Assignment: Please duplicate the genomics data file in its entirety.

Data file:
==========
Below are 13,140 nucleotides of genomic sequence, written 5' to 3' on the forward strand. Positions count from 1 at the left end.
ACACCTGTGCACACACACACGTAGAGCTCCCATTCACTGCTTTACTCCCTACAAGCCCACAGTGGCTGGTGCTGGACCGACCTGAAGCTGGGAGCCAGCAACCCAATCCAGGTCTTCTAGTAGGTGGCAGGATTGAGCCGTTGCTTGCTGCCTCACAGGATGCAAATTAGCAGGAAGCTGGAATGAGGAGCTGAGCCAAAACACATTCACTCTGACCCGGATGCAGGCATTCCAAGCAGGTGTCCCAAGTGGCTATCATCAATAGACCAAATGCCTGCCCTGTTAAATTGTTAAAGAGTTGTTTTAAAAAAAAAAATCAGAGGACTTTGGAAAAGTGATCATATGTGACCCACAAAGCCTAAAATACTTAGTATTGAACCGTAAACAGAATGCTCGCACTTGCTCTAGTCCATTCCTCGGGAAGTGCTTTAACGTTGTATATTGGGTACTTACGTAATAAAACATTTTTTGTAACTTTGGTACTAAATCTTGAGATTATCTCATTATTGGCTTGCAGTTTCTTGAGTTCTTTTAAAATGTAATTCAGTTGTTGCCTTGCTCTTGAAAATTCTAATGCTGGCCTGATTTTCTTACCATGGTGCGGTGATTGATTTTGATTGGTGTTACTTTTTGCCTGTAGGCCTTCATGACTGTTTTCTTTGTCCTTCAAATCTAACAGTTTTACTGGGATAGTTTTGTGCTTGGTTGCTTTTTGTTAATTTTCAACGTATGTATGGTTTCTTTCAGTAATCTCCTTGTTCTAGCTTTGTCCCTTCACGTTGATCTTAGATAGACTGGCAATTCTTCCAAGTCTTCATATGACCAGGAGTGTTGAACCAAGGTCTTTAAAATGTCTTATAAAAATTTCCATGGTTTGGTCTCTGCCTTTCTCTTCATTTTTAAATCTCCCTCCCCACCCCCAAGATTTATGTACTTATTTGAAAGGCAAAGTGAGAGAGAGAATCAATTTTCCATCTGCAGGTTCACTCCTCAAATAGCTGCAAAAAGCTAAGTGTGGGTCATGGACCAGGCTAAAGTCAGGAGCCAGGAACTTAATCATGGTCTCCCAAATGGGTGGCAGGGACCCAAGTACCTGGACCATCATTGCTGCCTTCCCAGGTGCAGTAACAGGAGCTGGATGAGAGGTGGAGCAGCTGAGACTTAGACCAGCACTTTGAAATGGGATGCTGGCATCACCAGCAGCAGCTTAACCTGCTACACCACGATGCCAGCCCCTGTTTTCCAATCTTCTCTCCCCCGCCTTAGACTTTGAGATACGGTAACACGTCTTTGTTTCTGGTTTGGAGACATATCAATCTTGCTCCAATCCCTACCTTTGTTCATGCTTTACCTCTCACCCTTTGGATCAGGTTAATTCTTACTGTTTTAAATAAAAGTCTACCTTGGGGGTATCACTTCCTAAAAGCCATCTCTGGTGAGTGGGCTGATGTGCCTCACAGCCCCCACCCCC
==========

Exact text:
Below are 13,140 nucleotides of genomic sequence, written 5' to 3' on the forward strand. Positions count from 1 at the left end.
ACACCTGTGCACACACACACGTAGAGCTCCCATTCACTGCTTTACTCCCTACAAGCCCACAGTGGCTGGTGCTGGACCGACCTGAAGCTGGGAGCCAGCAACCCAATCCAGGTCTTCTAGTAGGTGGCAGGATTGAGCCGTTGCTTGCTGCCTCACAGGATGCAAATTAGCAGGAAGCTGGAATGAGGAGCTGAGCCAAAACACATTCACTCTGACCCGGATGCAGGCATTCCAAGCAGGTGTCCCAAGTGGCTATCATCAATAGACCAAATGCCTGCCCTGTTAAATTGTTAAAGAGTTGTTTTAAAAAAAAAAATCAGAGGACTTTGGAAAAGTGATCATATGTGACCCACAAAGCCTAAAATACTTAGTATTGAACCGTAAACAGAATGCTCGCACTTGCTCTAGTCCATTCCTCGGGAAGTGCTTTAACGTTGTATATTGGGTACTTACGTAATAAAACATTTTTTGTAACTTTGGTACTAAATCTTGAGATTATCTCATTATTGGCTTGCAGTTTCTTGAGTTCTTTTAAAATGTAATTCAGTTGTTGCCTTGCTCTTGAAAATTCTAATGCTGGCCTGATTTTCTTACCATGGTGCGGTGATTGATTTTGATTGGTGTTACTTTTTGCCTGTAGGCCTTCATGACTGTTTTCTTTGTCCTTCAAATCTAACAGTTTTACTGGGATAGTTTTGTGCTTGGTTGCTTTTTGTTAATTTTCAACGTATGTATGGTTTCTTTCAGTAATCTCCTTGTTCTAGCTTTGTCCCTTCACGTTGATCTTAGATAGACTGGCAATTCTTCCAAGTCTTCATATGACCAGGAGTGTTGAACCAAGGTCTTTAAAATGTCTTATAAAAATTTCCATGGTTTGGTCTCTGCCTTTCTCTTCATTTTTAAATCTCCCTCCCCACCCCCAAGATTTATGTACTTATTTGAAAGGCAAAGTGAGAGAGAGAATCAATTTTCCATCTGCAGGTTCACTCCTCAAATAGCTGCAAAAAGCTAAGTGTGGGTCATGGACCAGGCTAAAGTCAGGAGCCAGGAACTTAATCATGGTCTCCCAAATGGGTGGCAGGGACCCAAGTACCTGGACCATCATTGCTGCCTTCCCAGGTGCAGTAACAGGAGCTGGATGAGAGGTGGAGCAGCTGAGACTTAGACCAGCACTTTGAAATGGGATGCTGGCATCACCAGCAGCAGCTTAACCTGCTACACCACGATGCCAGCCCCTGTTTTCCAATCTTCTCTCCCCCGCCTTAGACTTTGAGATACGGTAACACGTCTTTGTTTCTGGTTTGGAGACATATCAATCTTGCTCCAATCCCTACCTTTGTTCATGCTTTACCTCTCACCCTTTGGATCAGGTTAATTCTTACTGTTTTAAATAAAAGTCTACCTTGGGGGTATCACTTCCTAAAAGCCATCTCTGGTGAGTGGGCTGATGTGCCTCACAGCCCCCACCCCC